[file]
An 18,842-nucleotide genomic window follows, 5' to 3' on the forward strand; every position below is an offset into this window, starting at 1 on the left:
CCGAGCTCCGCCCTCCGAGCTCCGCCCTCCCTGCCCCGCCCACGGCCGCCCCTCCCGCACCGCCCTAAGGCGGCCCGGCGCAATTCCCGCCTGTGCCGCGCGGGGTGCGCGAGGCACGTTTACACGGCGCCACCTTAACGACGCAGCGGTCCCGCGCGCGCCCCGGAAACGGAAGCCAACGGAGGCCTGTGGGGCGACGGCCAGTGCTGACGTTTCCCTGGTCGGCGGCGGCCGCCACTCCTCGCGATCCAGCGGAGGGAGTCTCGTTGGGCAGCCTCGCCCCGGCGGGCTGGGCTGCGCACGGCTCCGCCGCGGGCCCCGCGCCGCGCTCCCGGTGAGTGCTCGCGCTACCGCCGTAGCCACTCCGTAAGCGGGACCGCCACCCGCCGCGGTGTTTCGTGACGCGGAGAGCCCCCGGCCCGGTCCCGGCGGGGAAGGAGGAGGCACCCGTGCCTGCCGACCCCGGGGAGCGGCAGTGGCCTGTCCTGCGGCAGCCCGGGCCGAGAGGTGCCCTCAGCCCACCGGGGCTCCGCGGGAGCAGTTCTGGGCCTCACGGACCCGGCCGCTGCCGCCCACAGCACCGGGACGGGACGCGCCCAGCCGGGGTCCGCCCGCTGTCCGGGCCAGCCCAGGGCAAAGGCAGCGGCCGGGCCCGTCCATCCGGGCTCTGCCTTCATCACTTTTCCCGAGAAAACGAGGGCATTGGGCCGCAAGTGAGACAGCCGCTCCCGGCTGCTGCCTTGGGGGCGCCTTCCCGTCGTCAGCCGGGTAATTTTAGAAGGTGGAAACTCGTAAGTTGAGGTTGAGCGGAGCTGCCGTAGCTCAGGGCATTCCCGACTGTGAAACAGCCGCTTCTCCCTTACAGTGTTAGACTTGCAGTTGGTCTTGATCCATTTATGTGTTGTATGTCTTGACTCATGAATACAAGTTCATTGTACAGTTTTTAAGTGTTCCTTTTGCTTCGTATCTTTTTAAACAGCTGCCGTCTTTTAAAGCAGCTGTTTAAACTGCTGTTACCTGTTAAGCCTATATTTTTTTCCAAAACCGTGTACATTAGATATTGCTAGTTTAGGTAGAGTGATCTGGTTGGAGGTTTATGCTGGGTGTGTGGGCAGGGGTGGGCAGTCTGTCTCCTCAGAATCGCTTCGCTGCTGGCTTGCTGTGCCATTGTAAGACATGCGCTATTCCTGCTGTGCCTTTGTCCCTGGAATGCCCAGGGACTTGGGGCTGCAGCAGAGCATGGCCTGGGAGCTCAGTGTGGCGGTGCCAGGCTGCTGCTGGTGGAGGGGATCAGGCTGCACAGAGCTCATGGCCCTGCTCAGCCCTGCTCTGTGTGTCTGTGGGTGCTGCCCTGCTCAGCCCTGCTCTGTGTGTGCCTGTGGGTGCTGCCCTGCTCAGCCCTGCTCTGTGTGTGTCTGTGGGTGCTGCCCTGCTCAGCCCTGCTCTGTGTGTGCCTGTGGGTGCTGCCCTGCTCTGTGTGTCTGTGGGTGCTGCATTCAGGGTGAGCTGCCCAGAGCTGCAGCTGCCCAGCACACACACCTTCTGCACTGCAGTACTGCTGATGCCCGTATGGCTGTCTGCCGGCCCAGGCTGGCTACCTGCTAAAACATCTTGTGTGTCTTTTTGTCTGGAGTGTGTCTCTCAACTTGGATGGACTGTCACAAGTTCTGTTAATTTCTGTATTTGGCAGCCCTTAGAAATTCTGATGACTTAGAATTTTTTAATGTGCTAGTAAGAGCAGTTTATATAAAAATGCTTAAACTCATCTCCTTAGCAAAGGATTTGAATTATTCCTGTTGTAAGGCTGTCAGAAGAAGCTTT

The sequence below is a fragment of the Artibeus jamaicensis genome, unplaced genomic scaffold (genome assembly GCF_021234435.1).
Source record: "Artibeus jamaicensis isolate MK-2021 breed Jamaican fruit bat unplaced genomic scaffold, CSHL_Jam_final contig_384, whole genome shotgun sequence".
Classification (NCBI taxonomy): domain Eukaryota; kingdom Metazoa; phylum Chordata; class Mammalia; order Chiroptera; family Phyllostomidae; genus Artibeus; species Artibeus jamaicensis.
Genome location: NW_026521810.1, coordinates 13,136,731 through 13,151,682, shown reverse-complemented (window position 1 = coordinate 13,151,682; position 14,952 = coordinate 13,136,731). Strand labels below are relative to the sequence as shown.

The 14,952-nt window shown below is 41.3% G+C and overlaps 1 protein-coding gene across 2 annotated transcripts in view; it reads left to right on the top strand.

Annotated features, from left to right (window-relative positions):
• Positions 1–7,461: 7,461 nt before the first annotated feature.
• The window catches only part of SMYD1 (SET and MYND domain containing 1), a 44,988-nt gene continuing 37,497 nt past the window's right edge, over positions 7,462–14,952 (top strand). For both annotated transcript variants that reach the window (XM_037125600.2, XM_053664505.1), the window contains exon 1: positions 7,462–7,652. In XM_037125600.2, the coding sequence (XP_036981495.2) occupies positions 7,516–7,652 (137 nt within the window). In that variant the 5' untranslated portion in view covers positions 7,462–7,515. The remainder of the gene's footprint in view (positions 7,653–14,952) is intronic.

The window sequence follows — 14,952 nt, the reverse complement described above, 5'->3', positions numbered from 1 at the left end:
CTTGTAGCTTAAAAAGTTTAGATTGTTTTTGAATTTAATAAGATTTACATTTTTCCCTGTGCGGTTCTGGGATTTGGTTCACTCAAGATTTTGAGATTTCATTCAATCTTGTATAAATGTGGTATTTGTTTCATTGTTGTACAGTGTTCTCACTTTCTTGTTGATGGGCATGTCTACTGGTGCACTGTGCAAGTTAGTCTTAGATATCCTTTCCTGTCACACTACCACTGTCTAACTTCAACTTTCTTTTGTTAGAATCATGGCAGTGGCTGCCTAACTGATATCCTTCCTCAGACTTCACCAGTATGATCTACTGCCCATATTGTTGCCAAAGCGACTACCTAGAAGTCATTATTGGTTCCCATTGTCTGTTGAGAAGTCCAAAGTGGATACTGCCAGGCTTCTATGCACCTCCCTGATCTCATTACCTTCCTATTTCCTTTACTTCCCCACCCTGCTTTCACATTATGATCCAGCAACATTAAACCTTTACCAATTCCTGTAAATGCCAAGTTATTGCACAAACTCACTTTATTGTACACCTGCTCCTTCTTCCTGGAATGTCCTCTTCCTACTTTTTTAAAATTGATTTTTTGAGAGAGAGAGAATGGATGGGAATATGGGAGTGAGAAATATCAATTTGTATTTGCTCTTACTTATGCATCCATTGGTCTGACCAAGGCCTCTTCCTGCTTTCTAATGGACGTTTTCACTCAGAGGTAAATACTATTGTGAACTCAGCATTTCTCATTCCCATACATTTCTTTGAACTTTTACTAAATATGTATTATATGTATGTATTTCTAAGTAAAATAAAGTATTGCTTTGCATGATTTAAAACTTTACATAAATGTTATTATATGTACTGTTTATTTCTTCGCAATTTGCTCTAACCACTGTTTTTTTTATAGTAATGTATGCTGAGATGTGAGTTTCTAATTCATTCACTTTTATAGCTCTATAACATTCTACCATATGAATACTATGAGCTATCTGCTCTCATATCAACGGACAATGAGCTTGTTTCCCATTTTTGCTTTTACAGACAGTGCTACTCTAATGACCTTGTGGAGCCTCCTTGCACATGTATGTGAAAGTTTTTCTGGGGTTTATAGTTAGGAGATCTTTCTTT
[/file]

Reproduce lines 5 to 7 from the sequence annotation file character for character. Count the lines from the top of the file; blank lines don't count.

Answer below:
Classification (NCBI taxonomy): domain Eukaryota; kingdom Metazoa; phylum Chordata; class Mammalia; order Chiroptera; family Phyllostomidae; genus Artibeus; species Artibeus jamaicensis.
Genome location: NW_026521810.1, coordinates 13,136,731 through 13,151,682, shown reverse-complemented (window position 1 = coordinate 13,151,682; position 14,952 = coordinate 13,136,731). Strand labels below are relative to the sequence as shown.

The 14,952-nt window shown below is 41.3% G+C and overlaps 1 protein-coding gene across 2 annotated transcripts in view; it reads left to right on the top strand.